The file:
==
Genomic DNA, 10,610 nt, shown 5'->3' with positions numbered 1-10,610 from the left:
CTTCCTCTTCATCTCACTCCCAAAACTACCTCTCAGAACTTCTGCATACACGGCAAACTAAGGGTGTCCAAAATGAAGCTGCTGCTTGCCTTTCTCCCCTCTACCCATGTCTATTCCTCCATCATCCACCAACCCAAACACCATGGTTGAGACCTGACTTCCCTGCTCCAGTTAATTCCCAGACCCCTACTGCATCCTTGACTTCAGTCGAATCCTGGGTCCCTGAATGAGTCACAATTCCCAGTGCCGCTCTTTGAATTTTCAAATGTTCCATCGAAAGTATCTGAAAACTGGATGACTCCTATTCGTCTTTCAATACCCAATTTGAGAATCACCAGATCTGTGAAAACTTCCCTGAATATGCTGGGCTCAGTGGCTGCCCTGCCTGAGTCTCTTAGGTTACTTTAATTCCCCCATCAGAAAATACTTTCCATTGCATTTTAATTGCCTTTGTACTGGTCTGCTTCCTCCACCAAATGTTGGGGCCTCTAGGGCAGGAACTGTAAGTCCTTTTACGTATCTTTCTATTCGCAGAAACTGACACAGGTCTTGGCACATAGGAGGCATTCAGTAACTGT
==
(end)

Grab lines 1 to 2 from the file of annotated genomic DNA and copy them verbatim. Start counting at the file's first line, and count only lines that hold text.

Genomic DNA, 10,610 nt, shown 5'->3' with positions numbered 1-10,610 from the left:
CTTCCTCTTCATCTCACTCCCAAAACTACCTCTCAGAACTTCTGCATACACGGCAAACTAAGGGTGTCCAAAATGAAGCTGCTGCTTGCCTTTCTCCCCTCTACCCATGTCTATTCCTCCATCATCCACCAACCCAAACACCATGGTTGAGACCTGACTTCCCTGCTCCAGTTAATTCCCAGACCCCTACTGCATCCTTGACTTCAGTCGAATCCTGGGTCCCTGAATGAGTCACAATTCCCAGTGCCGCTCTTTGAATTTTCAAATGTTCCATCGAAAGTATCTGAAAACTGGATGACTCCTATTCGTCTTTCAATACCCAATTTGAGAATCACCAGATCTGTGAAAACTTCCCTGAATATGCTGGGCTCAGTGGCTGCCCTGCCTGAGTCTCTTAGGTTACTTTAATTCCCCCATCAGAAAATACTTTCCATTGCATTTTAATTGCCTTTGTACTGGTCTGCTTCCTCCACCAAATGTTGGGGCCTCTAGGGCAGGAACTGTAAGTCCTTTTACGTATCTTTCTATTCGCAGAAACTGACACAGGTCTTGGCACATAGGAGGCATTCAGTAACTGT